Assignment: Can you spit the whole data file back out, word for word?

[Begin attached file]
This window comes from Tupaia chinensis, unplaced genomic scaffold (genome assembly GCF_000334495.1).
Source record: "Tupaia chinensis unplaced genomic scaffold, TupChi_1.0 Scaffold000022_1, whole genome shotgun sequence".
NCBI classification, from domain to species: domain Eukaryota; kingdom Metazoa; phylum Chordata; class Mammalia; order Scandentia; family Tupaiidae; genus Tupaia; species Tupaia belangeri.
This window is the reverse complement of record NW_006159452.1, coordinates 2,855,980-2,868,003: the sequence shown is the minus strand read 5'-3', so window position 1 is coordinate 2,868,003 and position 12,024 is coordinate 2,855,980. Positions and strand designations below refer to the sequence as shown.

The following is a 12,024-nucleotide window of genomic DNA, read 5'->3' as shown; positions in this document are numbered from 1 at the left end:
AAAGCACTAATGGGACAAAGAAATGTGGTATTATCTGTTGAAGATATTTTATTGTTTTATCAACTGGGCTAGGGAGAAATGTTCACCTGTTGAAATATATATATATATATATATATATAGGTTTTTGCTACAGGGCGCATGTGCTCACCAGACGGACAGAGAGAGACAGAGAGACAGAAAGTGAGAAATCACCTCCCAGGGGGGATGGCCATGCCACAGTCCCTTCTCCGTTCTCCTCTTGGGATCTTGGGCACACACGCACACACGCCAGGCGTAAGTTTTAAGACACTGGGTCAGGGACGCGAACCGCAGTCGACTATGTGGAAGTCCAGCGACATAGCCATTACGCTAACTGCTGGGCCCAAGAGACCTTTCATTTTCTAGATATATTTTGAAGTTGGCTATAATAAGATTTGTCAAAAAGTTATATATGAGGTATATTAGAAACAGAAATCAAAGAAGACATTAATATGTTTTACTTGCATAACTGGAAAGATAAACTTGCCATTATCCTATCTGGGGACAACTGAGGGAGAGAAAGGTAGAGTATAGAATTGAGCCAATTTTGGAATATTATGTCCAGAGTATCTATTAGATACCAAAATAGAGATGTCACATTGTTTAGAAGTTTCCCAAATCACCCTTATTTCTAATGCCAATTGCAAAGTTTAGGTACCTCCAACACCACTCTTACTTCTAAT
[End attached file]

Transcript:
This window comes from Tupaia chinensis, unplaced genomic scaffold (genome assembly GCF_000334495.1).
Source record: "Tupaia chinensis unplaced genomic scaffold, TupChi_1.0 Scaffold000022_1, whole genome shotgun sequence".
NCBI classification, from domain to species: domain Eukaryota; kingdom Metazoa; phylum Chordata; class Mammalia; order Scandentia; family Tupaiidae; genus Tupaia; species Tupaia belangeri.
This window is the reverse complement of record NW_006159452.1, coordinates 2,855,980-2,868,003: the sequence shown is the minus strand read 5'-3', so window position 1 is coordinate 2,868,003 and position 12,024 is coordinate 2,855,980. Positions and strand designations below refer to the sequence as shown.

The following is a 12,024-nucleotide window of genomic DNA, read 5'->3' as shown; positions in this document are numbered from 1 at the left end:
AAAGCACTAATGGGACAAAGAAATGTGGTATTATCTGTTGAAGATATTTTATTGTTTTATCAACTGGGCTAGGGAGAAATGTTCACCTGTTGAAATATATATATATATATATATATATAGGTTTTTGCTACAGGGCGCATGTGCTCACCAGACGGACAGAGAGAGACAGAGAGACAGAAAGTGAGAAATCACCTCCCAGGGGGGATGGCCATGCCACAGTCCCTTCTCCGTTCTCCTCTTGGGATCTTGGGCACACACGCACACACGCCAGGCGTAAGTTTTAAGACACTGGGTCAGGGACGCGAACCGCAGTCGACTATGTGGAAGTCCAGCGACATAGCCATTACGCTAACTGCTGGGCCCAAGAGACCTTTCATTTTCTAGATATATTTTGAAGTTGGCTATAATAAGATTTGTCAAAAAGTTATATATGAGGTATATTAGAAACAGAAATCAAAGAAGACATTAATATGTTTTACTTGCATAACTGGAAAGATAAACTTGCCATTATCCTATCTGGGGACAACTGAGGGAGAGAAAGGTAGAGTATAGAATTGAGCCAATTTTGGAATATTATGTCCAGAGTATCTATTAGATACCAAAATAGAGATGTCACATTGTTTAGAAGTTTCCCAAATCACCCTTATTTCTAATGCCAATTGCAAAGTTTAGGTACCTCCAACACCACTCTTACTTCTAAT